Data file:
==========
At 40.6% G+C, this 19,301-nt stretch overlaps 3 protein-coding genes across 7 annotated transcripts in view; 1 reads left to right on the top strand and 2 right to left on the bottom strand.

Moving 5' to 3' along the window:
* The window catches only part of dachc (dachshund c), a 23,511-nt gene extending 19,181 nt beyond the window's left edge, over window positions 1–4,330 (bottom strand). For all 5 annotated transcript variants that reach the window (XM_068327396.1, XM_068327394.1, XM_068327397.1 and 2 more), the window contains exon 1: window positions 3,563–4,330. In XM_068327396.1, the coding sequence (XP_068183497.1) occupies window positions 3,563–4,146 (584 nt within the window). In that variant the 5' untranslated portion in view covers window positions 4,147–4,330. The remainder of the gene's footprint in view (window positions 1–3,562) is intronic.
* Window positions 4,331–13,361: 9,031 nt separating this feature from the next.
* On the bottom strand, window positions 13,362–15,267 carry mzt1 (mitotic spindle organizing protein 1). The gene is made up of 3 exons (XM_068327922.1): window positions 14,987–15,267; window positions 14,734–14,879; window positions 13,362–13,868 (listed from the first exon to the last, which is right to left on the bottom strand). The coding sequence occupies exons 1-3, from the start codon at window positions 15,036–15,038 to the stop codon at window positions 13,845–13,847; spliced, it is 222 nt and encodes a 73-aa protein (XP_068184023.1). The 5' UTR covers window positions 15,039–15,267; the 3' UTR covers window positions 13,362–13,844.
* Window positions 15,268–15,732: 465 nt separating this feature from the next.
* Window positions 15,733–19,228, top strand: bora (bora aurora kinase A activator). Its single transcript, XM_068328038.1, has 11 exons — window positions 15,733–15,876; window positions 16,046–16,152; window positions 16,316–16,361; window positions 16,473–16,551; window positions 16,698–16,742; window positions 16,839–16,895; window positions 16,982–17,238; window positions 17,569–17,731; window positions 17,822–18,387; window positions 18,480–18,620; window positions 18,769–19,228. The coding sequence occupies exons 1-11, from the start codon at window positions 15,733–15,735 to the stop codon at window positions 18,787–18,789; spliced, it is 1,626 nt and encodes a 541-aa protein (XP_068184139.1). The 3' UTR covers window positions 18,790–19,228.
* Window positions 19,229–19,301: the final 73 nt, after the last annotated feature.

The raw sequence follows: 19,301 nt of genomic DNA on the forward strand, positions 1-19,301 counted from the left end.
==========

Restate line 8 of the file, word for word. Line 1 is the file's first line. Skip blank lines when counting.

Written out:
* Window positions 19,229–19,301: the final 73 nt, after the last annotated feature.